When law enforcement knocks on a VPN’s door, what happens?
Virtual Private Networks (VPNs) are fast becoming one of the last refuges for internet users who want to ensure their web browsing is kept private. This year barely a week has gone by without unpopular, anti-online privacy, legislation, pushed by powerful entertainment industry lobbies, making headlines. Either that or leaks on government plans for increased surveillance of citizens, defended by sexed-up threats from pedophiles and terrorists. If current trends continue, it’s looking more and more likely that VPN usage will break out from its current niche and start to capture the attention of more mainstream spheres.
This was brought into sharp focus around a year ago when a member of hacking group Lulzsec was handed over to the authorities. Lulzsec member ‘Recursion’ used UK-based VPN HideMyAss to hack News Corp and Sony, among others. What Recursion didn’t know was that HideMyAss keeps logs of IP addresses and timestamps. All it took was a UK court order to compel HideMyAss to hand over the data and Recursion (real name Cody Kretsinger) was delivered to the FBI.
Obviously no VPN wants criminal activity to take place on its service. But what’s the point of using a VPN if they retain enough of your personal data to facilitate your identification in the real world? What’s the difference between a copyright holder forcing an ISP to identify you based on unsubstantiated allegations of copyright theft, and that same court order being applied to a VPN? Yet that’s exactly the kind of threat many big name VPNs expose their customers to. Last year TorrentFreak posted a great round-up of VPNs who retain customer data and those who don’t. If a VPN retains your data then it has no option other than to comply with court orders to hand it over.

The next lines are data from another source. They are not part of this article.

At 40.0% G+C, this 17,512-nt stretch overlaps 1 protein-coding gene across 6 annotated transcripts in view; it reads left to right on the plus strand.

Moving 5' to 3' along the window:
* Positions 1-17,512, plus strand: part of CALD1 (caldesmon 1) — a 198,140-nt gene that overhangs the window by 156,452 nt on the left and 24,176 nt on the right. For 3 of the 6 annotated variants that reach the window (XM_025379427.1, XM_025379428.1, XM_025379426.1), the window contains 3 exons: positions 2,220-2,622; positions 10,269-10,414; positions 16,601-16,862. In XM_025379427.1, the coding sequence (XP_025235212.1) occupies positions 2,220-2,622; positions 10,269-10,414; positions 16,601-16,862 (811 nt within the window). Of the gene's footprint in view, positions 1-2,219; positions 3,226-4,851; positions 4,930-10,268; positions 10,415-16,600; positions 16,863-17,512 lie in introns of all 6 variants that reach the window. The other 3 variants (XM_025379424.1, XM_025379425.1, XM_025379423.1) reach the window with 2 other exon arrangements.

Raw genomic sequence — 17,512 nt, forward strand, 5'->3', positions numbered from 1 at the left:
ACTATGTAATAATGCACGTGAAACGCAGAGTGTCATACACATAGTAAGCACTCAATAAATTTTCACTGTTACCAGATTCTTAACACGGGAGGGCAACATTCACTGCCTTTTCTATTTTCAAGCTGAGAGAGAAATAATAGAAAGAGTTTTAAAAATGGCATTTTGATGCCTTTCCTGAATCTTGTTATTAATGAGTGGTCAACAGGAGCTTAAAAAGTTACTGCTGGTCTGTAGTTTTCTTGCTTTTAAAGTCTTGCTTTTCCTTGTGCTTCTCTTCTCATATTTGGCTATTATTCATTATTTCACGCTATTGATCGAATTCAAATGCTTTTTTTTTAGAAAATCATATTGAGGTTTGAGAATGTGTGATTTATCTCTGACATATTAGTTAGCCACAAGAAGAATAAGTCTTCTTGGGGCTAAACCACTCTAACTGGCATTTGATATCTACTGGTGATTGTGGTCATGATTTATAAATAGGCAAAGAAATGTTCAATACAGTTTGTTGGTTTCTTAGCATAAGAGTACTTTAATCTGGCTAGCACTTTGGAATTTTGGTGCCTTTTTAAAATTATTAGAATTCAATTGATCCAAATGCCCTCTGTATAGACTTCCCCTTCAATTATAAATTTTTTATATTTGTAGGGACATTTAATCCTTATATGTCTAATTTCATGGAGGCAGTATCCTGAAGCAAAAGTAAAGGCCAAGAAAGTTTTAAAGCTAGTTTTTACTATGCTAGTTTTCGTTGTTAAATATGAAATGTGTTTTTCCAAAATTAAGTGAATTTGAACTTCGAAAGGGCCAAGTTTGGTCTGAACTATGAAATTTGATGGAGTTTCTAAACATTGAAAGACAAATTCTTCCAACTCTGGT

When the authorities come knocking
All VPNs have the ability to track users and log their data. We approach this issue by using a non-persistent log stored in memory that is automatically wiped every 10 minutes. That time window gives us the ability to troubleshoot any connection issues that may appear, but after 10 minutes no trace of activity is stored. Obviously we, like all other VPNs, are compelled to abide by the law. But unless the authorities make a request within 10 minutes of the timestamp (incredibly unlikely), there’s absolutely nothing we can do to help them, as the data they need no longer exists.
What about stuff like billing and customer registration details? We don’t require your name or physical address, just an email address– nothing else. If you pay with PayPal then we have to store your PayPal subscription ID but there’s no way of linking any of your connection related data to your payment details because it doesn’t exist. So in effect, your privacy is ensured and there’s no way that anyone can find out what you do online. At the very most you can only be identified as a customer through your email address or PayPal subscription ID.